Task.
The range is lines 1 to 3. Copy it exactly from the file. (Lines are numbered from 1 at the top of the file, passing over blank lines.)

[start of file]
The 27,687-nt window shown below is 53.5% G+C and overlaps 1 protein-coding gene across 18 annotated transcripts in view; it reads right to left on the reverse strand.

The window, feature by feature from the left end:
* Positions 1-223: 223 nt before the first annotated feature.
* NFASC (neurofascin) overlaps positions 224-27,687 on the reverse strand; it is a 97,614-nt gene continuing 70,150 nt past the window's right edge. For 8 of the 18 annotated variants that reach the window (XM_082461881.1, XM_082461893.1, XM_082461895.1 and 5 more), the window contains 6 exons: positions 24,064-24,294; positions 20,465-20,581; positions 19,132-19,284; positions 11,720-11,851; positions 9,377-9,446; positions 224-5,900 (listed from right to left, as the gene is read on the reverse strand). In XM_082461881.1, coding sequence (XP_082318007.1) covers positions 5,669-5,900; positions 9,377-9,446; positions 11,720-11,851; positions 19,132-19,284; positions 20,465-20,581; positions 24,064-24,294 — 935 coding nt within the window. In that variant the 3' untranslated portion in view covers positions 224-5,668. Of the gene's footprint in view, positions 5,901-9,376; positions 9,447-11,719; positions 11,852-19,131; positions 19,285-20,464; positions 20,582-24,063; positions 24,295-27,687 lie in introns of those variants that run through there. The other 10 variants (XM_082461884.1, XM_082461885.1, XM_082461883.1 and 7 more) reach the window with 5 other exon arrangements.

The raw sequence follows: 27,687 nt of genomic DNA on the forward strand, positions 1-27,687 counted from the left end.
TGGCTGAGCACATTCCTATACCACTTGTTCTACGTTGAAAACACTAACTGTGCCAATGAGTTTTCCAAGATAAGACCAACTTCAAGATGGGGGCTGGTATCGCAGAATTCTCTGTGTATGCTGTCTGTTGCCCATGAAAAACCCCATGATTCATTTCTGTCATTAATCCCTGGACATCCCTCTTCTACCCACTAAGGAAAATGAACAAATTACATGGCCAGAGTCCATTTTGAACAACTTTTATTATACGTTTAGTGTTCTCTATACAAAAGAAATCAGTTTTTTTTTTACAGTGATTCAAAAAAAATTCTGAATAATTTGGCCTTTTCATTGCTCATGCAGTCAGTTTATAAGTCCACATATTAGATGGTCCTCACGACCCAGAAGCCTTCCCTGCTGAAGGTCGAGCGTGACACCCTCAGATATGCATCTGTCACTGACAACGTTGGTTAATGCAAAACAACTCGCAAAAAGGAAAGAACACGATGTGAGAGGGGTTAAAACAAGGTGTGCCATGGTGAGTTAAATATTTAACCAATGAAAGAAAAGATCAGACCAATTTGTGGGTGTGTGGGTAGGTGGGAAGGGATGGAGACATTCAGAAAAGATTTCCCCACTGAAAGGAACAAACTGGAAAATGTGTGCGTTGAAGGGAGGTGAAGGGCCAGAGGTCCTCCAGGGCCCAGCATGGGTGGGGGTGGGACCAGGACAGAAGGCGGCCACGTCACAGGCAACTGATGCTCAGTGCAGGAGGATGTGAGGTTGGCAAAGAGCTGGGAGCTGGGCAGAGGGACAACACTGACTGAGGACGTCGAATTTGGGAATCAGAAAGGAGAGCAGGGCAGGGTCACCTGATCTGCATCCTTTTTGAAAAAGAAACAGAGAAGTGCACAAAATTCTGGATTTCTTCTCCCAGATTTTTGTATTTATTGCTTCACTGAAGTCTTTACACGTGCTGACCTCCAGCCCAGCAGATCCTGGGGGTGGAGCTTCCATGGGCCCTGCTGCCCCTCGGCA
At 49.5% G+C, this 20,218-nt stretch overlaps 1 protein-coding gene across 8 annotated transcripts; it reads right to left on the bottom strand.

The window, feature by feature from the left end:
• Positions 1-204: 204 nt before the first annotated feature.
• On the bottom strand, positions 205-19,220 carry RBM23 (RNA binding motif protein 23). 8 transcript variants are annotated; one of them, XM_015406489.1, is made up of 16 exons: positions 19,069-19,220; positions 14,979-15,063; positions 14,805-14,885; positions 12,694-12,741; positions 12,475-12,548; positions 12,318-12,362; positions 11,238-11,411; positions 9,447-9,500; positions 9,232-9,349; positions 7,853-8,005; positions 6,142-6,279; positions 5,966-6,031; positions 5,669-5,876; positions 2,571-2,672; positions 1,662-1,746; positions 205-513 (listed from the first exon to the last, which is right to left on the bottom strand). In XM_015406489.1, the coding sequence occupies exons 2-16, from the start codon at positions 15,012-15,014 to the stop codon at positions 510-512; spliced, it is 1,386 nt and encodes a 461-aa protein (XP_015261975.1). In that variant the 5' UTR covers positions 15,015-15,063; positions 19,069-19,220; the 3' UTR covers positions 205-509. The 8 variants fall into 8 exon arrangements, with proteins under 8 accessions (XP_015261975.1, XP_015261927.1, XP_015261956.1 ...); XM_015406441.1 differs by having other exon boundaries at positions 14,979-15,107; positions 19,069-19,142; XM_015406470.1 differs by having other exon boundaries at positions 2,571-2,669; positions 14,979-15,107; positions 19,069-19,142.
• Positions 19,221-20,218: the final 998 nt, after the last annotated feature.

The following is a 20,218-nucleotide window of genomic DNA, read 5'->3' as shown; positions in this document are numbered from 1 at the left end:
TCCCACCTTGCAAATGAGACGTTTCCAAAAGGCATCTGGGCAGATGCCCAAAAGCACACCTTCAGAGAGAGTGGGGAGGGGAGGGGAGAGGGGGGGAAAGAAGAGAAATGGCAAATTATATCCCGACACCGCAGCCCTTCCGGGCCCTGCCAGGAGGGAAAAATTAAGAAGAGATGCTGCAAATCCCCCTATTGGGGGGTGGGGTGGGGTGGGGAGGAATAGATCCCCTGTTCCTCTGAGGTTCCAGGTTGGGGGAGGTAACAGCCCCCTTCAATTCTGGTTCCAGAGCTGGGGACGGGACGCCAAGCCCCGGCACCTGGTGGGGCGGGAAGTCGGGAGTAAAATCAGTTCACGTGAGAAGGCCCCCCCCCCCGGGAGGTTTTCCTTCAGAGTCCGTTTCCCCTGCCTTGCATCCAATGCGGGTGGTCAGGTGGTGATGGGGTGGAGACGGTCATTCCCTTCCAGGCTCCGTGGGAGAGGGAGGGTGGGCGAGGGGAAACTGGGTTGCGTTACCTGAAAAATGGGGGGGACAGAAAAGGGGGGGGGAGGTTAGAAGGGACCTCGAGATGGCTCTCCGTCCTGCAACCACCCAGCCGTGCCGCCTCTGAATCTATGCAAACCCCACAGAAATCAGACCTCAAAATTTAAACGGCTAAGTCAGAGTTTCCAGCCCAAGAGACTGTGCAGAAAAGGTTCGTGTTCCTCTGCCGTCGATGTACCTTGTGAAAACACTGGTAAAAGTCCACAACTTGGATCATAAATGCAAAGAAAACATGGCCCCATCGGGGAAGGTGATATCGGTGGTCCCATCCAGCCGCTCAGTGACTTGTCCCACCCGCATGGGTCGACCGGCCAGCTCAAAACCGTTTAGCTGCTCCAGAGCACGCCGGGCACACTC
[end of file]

The 27,687-nt window shown below is 53.5% G+C and overlaps 1 protein-coding gene across 18 annotated transcripts in view; it reads right to left on the reverse strand.

The window, feature by feature from the left end:
* Positions 1-223: 223 nt before the first annotated feature.